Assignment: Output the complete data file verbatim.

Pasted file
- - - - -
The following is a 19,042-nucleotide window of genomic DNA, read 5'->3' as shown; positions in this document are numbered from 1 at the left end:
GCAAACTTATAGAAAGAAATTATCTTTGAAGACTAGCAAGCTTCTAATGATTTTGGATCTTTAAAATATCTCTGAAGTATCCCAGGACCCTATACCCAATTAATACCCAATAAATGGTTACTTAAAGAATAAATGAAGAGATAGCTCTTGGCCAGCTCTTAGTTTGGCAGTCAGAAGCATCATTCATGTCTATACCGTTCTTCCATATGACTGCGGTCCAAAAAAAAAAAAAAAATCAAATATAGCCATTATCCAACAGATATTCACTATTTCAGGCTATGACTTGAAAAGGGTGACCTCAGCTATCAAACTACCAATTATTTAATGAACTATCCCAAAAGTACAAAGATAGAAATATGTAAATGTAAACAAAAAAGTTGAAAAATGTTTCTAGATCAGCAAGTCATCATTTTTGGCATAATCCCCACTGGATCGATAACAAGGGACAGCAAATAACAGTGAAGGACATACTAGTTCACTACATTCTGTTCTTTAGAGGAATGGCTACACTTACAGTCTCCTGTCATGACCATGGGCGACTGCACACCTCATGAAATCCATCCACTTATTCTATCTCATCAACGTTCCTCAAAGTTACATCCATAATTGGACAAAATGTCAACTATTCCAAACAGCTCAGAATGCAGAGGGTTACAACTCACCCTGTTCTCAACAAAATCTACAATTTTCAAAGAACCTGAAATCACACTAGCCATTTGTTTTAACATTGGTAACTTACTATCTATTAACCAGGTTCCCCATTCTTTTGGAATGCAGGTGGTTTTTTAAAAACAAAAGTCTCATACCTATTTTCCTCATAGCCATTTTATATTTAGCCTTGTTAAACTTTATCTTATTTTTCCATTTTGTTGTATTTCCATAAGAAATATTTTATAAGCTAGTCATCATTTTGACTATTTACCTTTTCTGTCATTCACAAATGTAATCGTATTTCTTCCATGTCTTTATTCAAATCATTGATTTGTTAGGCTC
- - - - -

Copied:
The following is a 19,042-nucleotide window of genomic DNA, read 5'->3' as shown; positions in this document are numbered from 1 at the left end:
GCAAACTTATAGAAAGAAATTATCTTTGAAGACTAGCAAGCTTCTAATGATTTTGGATCTTTAAAATATCTCTGAAGTATCCCAGGACCCTATACCCAATTAATACCCAATAAATGGTTACTTAAAGAATAAATGAAGAGATAGCTCTTGGCCAGCTCTTAGTTTGGCAGTCAGAAGCATCATTCATGTCTATACCGTTCTTCCATATGACTGCGGTCCAAAAAAAAAAAAAAAATCAAATATAGCCATTATCCAACAGATATTCACTATTTCAGGCTATGACTTGAAAAGGGTGACCTCAGCTATCAAACTACCAATTATTTAATGAACTATCCCAAAAGTACAAAGATAGAAATATGTAAATGTAAACAAAAAAGTTGAAAAATGTTTCTAGATCAGCAAGTCATCATTTTTGGCATAATCCCCACTGGATCGATAACAAGGGACAGCAAATAACAGTGAAGGACATACTAGTTCACTACATTCTGTTCTTTAGAGGAATGGCTACACTTACAGTCTCCTGTCATGACCATGGGCGACTGCACACCTCATGAAATCCATCCACTTATTCTATCTCATCAACGTTCCTCAAAGTTACATCCATAATTGGACAAAATGTCAACTATTCCAAACAGCTCAGAATGCAGAGGGTTACAACTCACCCTGTTCTCAACAAAATCTACAATTTTCAAAGAACCTGAAATCACACTAGCCATTTGTTTTAACATTGGTAACTTACTATCTATTAACCAGGTTCCCCATTCTTTTGGAATGCAGGTGGTTTTTTAAAAACAAAAGTCTCATACCTATTTTCCTCATAGCCATTTTATATTTAGCCTTGTTAAACTTTATCTTATTTTTCCATTTTGTTGTATTTCCATAAGAAATATTTTATAAGCTAGTCATCATTTTGACTATTTACCTTTTCTGTCATTCACAAATGTAATCGTATTTCTTCCATGTCTTTATTCAAATCATTGATTTGTTAGGCTC